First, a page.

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Obstet Gynecol Surv. 2014 Nov;69(11):669-80. doi: 10.1097/OGX.0000000000000121.

Dietary interventions, lifestyle changes, and dietary supplements in preventing gestational diabetes mellitus: a literature review.

Author information

1
Professor.
2
Research Assistant.
3
Assistant Professor, Mother-Infant Department, Obstetric Unit, University of Modena and Reggio Emilia, Modena, Italy.

Abstract

Gestational diabetes mellitus (GDM) is associated with increased rates of fetal morbidity and mortality, both during the pregnancy and in the postnatal life. Current treatment of GDM includes diet with or without medications, but this management is expensive and poorly cost-effective for the health care systems. Strategies to prevent such condition would be preferable with respect to its treatment. The aim of this literature review was to evaluate studies reporting the efficacy of the most used approaches to prevent GDM as well as evidences of efficacy and safety of dietary supplementations. Systematic literature searches were performed in electronic databases, covering the period January 1983 to April 2014. Randomized controlled clinical trials were included. Quality of the articles was evaluated with the Jadad scale. We did not evaluate those articles that were already entered in the most recent systematic reviews, and we completed the research with the trials published thereafter. Of 55 articles identified, 15 randomized controlled trials were eligible. Quality and heterogeneity of the studies cannot allow firm conclusions. Anyway, trials in which only intake or expenditure has been targeted mostly reported negative results. On the contrary, combined lifestyle programs including diet control (orienting food intake, restricting energy intake) associated with moderate but continuous physical activity exhibit better efficacy in reducing GDM prevalence. The results from dietary supplements with myoinositol or probiotics are promising. The actual evidences provide enough arguments for implementing large-scale, high-quality randomized controlled trials looking at the possible benefits of these new approaches for preventing GDM.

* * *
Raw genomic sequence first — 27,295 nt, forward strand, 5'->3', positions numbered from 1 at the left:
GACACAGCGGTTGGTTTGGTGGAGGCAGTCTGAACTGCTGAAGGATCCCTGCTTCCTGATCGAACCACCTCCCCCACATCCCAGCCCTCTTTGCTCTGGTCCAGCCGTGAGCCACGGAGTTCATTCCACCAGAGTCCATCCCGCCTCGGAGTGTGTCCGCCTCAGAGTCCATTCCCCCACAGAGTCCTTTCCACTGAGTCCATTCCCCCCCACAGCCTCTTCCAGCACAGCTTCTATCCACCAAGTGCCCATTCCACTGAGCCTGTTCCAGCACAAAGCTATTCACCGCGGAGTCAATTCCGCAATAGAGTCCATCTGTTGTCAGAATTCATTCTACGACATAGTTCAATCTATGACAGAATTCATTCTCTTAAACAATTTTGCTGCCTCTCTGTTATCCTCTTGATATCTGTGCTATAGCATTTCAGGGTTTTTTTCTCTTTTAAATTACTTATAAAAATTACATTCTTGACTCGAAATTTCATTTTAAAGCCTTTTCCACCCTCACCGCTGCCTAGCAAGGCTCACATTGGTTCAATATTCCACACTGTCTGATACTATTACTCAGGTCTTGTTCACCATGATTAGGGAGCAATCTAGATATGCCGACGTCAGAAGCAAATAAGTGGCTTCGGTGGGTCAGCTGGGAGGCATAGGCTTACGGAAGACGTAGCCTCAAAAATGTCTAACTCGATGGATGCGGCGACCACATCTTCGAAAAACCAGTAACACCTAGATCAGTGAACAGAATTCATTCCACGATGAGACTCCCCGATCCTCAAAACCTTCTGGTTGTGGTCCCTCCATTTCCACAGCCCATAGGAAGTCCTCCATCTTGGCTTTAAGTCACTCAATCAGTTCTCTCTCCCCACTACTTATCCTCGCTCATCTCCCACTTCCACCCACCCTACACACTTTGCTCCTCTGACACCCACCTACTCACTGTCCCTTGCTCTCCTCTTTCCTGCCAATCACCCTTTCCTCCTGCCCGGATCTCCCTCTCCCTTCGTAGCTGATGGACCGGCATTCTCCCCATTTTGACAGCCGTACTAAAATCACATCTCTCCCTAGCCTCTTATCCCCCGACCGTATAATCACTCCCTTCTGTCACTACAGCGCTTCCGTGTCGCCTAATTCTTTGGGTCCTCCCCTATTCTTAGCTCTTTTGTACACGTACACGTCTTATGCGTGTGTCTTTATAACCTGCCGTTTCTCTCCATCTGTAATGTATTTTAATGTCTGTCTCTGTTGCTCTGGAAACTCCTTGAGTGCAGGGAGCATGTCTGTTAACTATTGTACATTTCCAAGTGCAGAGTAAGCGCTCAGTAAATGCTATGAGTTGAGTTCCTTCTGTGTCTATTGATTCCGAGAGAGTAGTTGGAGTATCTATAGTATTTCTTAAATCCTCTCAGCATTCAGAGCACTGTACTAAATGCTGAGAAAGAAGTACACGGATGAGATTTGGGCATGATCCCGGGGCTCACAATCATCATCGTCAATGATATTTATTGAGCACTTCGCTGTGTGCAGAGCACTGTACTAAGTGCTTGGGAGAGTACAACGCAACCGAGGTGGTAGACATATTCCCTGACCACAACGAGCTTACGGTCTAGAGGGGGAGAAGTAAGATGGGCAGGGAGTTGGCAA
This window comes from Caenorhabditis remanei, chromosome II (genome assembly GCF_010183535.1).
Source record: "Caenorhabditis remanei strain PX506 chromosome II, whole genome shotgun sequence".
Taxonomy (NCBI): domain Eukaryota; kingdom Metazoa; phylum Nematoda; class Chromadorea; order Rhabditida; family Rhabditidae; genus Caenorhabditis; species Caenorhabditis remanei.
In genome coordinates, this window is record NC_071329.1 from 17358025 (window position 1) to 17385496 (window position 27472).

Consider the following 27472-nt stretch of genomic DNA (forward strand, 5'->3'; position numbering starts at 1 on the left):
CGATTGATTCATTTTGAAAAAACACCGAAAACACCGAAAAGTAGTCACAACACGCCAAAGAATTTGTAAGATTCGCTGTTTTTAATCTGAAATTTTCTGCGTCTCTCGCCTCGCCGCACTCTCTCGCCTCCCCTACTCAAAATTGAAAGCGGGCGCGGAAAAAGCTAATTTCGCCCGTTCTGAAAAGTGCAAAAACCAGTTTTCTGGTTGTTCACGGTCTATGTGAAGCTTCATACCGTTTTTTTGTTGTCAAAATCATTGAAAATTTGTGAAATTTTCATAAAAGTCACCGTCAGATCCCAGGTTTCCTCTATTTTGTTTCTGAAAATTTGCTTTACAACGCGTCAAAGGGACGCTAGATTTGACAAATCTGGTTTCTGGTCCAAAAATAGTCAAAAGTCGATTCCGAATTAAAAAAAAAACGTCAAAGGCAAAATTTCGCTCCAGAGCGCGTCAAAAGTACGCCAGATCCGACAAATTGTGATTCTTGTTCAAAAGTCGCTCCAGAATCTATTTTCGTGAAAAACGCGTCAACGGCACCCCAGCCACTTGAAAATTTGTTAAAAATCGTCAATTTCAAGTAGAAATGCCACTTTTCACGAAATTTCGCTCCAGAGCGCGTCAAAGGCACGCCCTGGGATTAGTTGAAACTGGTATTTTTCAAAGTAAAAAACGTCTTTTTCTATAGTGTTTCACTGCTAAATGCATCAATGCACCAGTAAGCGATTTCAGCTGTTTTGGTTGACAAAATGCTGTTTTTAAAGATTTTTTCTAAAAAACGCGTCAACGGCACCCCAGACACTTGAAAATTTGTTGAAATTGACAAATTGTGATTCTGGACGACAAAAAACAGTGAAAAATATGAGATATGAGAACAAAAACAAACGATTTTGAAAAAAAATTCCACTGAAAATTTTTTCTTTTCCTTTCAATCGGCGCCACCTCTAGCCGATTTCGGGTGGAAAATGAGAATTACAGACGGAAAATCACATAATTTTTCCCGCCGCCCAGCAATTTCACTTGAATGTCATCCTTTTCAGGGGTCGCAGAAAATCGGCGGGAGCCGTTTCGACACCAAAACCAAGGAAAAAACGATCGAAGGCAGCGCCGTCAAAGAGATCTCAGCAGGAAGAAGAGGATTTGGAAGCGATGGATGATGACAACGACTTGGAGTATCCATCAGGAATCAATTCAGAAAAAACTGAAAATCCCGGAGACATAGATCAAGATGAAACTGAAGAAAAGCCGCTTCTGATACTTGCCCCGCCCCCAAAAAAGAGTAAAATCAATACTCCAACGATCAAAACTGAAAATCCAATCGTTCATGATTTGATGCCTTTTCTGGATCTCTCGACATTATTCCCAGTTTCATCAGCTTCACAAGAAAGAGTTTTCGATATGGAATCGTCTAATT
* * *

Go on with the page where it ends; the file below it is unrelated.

PMID:
25409159
DOI:
10.1097/OGX.0000000000000121
[Indexed for MEDLINE]

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